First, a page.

14 Fermenters CREDIT A fermenter is a vessel which can be used to manufacture a range of products in the presence or absence of oxygen. They can be small and simple …. … or large and complex – needing to be monitored by computer.

15 Brewing -- Commercial Batch Processing

16 Batch Processing CREDIT
This is the technique used by commercial brewers to provide the best conditions for fermentation. The common feature of all batch processes is that they involve closed systems. After the addition of the raw materials, nutrients and yeast culture, the system is left untouched, although controlled, until fermentation ends. Fermentation ends because nutrients run out or waste materials build up. The beer then has to be drawn off and separated from the yeast, and the fermenter system needs to be cleaned and sterilised before being re-used. This wastes time and money.

17 In brewing, the fermenter is a large copper tank into which are placed the nutrients and yeast
CREDIT Sensors monitor the pH, temperature and oxygen concentration to provide ideal growing conditions for the yeast. ( about 10oC – 18oC and a pH of about 7) (Respiration produces heat)

18 Immobilisation CREDIT
Immobilisation involves attaching a cell or enzyme to another substance so that it can’t move freely. Whole cells such as yeast can be trapped inside gel beads. Enzymes can be attached to glass beads. enzymes enzymes attached to glass bead

19 Free Yeast Immobilised Yeast

20 CREDIT Many industries use immobilised cells or enzymes because; Products are separated easily and cheaply from cells or enzymes Products are easily purified. Less waste as cells / enzymes can be re-used Can be used in continuous flow processing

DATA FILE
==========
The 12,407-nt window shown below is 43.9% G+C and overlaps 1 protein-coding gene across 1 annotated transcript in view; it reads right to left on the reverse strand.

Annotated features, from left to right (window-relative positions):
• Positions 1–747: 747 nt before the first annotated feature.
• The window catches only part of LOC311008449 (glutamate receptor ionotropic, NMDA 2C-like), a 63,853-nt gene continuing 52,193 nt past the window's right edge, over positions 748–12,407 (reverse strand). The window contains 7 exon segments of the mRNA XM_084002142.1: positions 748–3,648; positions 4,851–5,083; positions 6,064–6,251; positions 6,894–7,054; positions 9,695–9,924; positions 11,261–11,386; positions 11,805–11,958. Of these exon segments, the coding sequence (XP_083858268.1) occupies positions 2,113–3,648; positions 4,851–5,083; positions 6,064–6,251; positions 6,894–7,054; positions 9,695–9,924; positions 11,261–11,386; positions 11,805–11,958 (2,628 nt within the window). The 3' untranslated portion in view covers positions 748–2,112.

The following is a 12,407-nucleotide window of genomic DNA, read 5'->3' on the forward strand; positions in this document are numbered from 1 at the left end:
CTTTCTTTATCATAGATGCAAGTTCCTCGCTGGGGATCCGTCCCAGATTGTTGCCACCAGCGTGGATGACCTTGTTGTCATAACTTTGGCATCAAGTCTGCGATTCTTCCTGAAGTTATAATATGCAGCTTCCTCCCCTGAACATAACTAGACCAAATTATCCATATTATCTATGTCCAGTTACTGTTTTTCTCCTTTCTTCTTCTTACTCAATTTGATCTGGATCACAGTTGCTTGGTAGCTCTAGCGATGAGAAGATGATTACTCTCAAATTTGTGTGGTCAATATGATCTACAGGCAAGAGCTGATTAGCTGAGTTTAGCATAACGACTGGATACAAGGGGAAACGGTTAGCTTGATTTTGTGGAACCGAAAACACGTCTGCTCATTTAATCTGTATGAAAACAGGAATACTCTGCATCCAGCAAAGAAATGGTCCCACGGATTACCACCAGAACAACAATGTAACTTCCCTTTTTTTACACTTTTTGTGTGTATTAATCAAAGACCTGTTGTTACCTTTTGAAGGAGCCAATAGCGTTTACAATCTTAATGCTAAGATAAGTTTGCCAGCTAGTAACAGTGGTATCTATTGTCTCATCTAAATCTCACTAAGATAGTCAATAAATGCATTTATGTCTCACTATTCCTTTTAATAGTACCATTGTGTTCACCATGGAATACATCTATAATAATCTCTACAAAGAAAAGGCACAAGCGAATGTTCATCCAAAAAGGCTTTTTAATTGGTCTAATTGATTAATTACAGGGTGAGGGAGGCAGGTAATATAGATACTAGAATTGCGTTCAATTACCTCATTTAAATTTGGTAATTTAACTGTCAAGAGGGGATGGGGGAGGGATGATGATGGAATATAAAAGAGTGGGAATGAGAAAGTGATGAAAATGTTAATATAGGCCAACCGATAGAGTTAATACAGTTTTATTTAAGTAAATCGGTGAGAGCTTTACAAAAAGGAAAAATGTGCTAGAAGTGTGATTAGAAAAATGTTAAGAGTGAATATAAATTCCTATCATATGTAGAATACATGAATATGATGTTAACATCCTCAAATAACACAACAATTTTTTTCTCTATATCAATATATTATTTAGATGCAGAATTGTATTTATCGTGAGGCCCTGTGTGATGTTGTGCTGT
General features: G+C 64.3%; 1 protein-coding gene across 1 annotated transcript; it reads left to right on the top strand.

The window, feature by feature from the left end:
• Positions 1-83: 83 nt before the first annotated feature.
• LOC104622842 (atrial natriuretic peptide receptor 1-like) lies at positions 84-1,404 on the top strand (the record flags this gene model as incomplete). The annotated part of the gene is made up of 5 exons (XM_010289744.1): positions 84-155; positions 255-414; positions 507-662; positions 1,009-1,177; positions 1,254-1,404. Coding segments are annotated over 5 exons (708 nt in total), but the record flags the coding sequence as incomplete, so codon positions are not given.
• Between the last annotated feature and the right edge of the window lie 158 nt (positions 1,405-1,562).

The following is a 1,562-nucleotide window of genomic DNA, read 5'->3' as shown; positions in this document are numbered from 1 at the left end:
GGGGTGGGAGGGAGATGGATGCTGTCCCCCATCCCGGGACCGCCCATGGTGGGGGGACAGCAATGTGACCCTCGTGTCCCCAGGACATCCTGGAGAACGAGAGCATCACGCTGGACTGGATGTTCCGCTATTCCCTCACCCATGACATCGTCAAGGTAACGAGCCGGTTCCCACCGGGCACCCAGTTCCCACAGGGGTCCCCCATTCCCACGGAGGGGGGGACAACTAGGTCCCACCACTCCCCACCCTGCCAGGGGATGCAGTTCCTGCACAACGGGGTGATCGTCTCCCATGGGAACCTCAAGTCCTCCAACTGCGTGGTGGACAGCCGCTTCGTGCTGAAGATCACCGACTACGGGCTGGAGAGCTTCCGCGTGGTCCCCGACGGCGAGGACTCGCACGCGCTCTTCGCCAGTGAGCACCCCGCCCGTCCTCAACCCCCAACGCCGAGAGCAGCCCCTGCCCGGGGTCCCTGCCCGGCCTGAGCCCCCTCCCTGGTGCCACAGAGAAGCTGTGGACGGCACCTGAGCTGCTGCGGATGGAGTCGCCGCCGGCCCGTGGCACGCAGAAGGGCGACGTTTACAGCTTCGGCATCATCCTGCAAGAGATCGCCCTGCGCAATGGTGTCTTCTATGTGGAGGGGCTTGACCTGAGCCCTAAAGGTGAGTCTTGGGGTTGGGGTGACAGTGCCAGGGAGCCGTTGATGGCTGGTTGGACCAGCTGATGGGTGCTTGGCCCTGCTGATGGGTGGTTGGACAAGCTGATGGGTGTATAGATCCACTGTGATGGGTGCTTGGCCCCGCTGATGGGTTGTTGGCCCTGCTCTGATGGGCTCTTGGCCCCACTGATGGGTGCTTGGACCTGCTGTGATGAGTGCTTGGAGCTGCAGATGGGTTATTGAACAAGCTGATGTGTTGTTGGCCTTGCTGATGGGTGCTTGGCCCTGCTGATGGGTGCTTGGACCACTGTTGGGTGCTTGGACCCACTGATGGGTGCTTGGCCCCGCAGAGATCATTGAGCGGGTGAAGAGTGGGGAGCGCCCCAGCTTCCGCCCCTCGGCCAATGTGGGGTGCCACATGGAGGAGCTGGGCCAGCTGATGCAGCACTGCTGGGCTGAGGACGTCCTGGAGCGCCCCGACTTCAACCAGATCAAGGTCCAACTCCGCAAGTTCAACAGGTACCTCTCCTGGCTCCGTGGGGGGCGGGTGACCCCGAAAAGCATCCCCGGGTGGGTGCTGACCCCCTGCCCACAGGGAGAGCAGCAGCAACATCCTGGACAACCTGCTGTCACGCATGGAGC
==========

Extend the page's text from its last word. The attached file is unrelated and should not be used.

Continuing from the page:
21 Commercial Continuous Flow Process
CREDIT Commercial Continuous Flow Process

22 Continuous flow processing
CREDIT Continuous flow processing Raw materials continuously fed in Fermenter vessel Glass / gel bead Product continuously removed Enzyme (or cell) immobilised to glass / gel bead

23 Continuous Flow Process;
CREDIT Can be expensive to develop and set up, but; Raw materials are continuously added to the fermenter, so the cells / enzymes receives a steady stream of raw materials. Product does not have to be separated from cells / enzymes, so money saved. Cells / enzymes can be used again, so money saved. Valuable time not lost in cleaning out and re-setting fermenter as in batch processing. Less waste and pollution as cells / enzymes not discarded.

24 Milk Fermentation by Bacteria
Fresh milk from a cow contains many bacteria The bacteria multiply and make the milk go sour. Lactose sugar in milk is broken down by bacteria to lactic acid Milk is pasteurised before we can drink it to remove harmful bacteria. Putting the milk in the fridge slows down the growth of any remaining bacteria. The souring of milk by producing lactic acid is a “Fermentation process” Bacteria Lactose sugar Lactic Acid CREDIT

25 Making yogurt Yogurt relies on the souring of milk by bacteria.
The milk is sterilised by heating Bacteria are added The bacteria feed on the milk sugar (lactose) and convert it to lactic acid , this makes the milk curdle and go lumpy and gives yoghurt its sour taste Flavourings and colourings are added to give the final product.

26 How Cheese is Made Bacteria are added to the milk to make it go sour.
Next an enzyme called rennin is added. This breaks down the proteins in milk and causes the milk to separate into solids (curds) and a liquid (whey).

27 The liquid whey is then drained off.
The curd is finally allowed to ripen and mature to form cheese. Some cheeses are then flavoured by adding different microbes. Blue stilton